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State v. Burris

July 24, 1996

STATE OF NEW JERSEY, PLAINTIFF-APPELLANT,
v.
KRISTINA BURRIS, A/K/A KRISTINA CAROLYN BURRIS, DEFENDANT-RESPONDENT.



On certification to the Superior Court, Appellate Division.

The opinion of the Court was delivered by Handler, J. Justices Pollock, O'hern, Garibaldi and Coleman join in Justice HANDLER's opinion. Justice Stein filed a separate Concurring opinion. Chief Justice Wilentz did not participate. Stein, J., Concurring.

The opinion of the court was delivered by: Handler

(This syllabus is not part of the opinion of the Court. It has been prepared by the Office of the Clerk for the convenience of the reader. It has been neither reviewed nor approved by the Supreme Court. Please note that, in the interests of brevity, portions of any opinion may not have been summarized).

State of New Jersey v. Kristina Burris, a/k/a Kristina Carolyn Burris (A-36-95)

Argued November 6, 1995 -- Decided July 24, 1996

HANDLER, J., writing for the Court.

Kristina Burris became a prime suspect in the murder of her mother. The police asked her to come police headquarters for questioning, where she was given Miranda warnings under the Fifth Amendment and the parallel State protections of the privilege against self-incrimination. The police questioned Burris, who gave three separate statements to the police. In her first statement, Burris denied any involvement in her mother's death. Burris then asked for a lawyer and refused to answer any further questions. The police, however, continued questioning Burris and elicited a second and third statement, both implicating Burris in the murder.

The second and third statements given by Burris during custodial interrogation were acquired in violation of her right to counsel invoked under the Fifth Amendment and New Jersey's privilege against self-incrimination. Although those statements were not admitted in evidence for purposes of proving Burris's guilt, the trial court determined that the statements could be used on cross-examination to impeach Burris's credibility. The court instructed the jury that the statements could only be used for the purposes of evaluating Burris's credibility, and not as substantive evidence.

The jury convicted Burris of murder, possession of a firearm for an unlawful purpose, unlawful possession of a handgun, and unlawful use of a credit card. Burris was sentenced to an aggregate term of thirty years without parole. On appeal, the Appellate Division reversed the convictions of murder and possession of a firearm, concluding that the State's use of the second and third statements were impermissible. The Supreme Court granted the State's petition for certification.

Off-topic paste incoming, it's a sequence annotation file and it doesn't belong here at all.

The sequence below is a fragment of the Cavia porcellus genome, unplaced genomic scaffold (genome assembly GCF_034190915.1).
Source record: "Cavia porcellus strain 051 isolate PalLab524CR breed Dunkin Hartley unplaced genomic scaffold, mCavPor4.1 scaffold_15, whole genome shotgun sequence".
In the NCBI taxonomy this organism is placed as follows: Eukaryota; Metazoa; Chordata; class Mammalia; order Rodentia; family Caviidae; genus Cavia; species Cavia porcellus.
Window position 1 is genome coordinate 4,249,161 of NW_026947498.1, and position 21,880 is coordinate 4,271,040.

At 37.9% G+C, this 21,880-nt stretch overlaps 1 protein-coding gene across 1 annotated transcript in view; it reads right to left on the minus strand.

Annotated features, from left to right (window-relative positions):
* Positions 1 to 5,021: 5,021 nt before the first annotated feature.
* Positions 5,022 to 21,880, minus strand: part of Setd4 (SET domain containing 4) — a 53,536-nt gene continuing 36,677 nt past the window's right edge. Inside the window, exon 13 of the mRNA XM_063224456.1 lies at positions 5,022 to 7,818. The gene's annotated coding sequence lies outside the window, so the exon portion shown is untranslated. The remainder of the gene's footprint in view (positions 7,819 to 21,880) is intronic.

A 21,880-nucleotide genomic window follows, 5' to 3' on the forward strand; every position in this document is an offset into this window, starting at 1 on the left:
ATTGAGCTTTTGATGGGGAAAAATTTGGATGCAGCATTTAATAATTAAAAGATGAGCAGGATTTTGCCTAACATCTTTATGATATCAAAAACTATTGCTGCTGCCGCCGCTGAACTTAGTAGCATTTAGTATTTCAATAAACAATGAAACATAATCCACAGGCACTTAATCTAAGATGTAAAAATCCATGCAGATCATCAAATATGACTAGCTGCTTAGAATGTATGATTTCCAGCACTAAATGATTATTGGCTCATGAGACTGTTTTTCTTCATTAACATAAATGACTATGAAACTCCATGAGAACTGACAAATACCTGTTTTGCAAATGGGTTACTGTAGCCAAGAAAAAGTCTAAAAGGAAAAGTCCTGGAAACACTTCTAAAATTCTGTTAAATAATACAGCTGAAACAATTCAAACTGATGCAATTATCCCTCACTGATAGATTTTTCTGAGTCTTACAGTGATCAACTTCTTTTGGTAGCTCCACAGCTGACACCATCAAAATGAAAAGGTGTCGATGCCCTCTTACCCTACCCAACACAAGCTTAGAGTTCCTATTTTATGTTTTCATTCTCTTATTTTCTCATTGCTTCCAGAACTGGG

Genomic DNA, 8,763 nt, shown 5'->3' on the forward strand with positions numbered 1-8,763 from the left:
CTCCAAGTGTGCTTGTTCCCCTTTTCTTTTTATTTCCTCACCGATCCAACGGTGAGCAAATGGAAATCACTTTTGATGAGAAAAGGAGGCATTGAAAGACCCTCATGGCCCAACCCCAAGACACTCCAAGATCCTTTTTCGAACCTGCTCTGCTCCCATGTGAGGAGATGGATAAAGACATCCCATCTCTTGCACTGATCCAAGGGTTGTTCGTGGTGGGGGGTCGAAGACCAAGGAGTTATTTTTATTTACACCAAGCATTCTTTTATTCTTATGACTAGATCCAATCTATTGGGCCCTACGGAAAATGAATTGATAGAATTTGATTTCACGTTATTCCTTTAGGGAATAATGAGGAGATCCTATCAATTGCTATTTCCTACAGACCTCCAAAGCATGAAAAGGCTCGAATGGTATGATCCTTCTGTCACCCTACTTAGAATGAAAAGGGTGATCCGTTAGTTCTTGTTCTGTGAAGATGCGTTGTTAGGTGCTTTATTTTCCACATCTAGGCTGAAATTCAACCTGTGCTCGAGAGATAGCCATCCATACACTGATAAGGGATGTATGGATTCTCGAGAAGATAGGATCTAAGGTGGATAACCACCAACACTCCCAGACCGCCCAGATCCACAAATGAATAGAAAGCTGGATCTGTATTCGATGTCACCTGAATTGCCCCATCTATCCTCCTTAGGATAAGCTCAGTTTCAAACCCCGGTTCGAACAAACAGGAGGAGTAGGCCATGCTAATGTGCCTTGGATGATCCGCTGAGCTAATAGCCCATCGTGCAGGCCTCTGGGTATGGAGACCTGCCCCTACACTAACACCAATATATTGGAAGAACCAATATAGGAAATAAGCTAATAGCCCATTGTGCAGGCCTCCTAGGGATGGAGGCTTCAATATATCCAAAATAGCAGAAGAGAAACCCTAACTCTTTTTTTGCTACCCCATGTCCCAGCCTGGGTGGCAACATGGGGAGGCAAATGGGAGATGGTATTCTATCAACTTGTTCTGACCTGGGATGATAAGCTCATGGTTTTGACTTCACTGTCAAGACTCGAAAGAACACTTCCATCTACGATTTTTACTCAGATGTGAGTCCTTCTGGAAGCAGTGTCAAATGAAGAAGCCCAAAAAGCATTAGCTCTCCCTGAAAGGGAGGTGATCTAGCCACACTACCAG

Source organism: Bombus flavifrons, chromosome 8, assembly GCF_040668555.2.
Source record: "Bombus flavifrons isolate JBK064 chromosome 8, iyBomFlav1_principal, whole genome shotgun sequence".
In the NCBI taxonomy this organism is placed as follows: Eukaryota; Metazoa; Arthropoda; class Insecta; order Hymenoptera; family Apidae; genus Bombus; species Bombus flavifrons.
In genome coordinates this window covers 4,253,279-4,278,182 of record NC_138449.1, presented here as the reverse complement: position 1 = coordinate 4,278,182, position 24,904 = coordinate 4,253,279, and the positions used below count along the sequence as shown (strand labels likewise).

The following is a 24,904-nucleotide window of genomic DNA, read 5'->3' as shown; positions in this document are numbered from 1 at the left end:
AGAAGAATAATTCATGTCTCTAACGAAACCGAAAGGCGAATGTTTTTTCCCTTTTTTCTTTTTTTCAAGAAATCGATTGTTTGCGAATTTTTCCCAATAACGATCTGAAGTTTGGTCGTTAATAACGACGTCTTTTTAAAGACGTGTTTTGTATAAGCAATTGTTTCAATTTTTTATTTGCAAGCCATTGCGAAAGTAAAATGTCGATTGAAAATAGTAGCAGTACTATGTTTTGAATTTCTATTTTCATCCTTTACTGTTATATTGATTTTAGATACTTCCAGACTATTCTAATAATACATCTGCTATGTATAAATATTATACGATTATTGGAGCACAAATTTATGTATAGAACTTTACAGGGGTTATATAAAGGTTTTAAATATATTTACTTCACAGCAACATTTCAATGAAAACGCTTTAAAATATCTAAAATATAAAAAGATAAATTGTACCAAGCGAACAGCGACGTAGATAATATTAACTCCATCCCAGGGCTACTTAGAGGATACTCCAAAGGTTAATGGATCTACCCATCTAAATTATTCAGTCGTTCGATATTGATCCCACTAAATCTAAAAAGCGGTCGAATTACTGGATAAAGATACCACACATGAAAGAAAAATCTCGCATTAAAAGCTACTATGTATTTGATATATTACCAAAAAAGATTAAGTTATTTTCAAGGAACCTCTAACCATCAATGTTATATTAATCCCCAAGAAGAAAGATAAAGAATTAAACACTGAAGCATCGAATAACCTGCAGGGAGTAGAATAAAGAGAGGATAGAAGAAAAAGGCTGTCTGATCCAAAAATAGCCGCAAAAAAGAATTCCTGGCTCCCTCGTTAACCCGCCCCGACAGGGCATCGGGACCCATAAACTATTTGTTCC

HELD:

The State may use a statement obtained in violation of a defendant's right to counsel under the Fifth Amendment and the State privilege against self-incrimination for impeachment purposes so long as the statements were voluntarily made and are trustworthy.

1. Miranda provides prophylactic measures that are necessary to safeguard the essential constitutional rights against self-incrimination; these rights are ancillary to the fundamental Fifth Amendment right. A voluntary, incriminating statement elicited without the Miranda warnings violates a defendant's ancillary rights, but does not rise to the level of a constitutional violation. However, a statement of a suspect who invokes the right to counsel under Miranda may not thereafter be subjected to further interrogation outside the presence of counsel without violating the constitutional privilege itself, unless the suspect personally and specifically initiates the conversation. New Jersey law governing the privilege against self-incrimination parallels federal constitutional law. (pp. 6-9)

2. Under federal and State exclusionary rules, the State cannot use incriminating evidence obtained in violation of a defendant's constitutional rights. Under federal law, the impeachment exception to the exclusionary rule applies not to just violations of Miranda's prophylactic rules, but also to constitutional violations. New Jersey has also adopted and employed the impeachment exception and has recognized and accepted the Supreme Court's use of the impeachment exception in cases involving constitutional violations as well as Miranda violations of the privilege against self-incrimination. (pp. 10-16)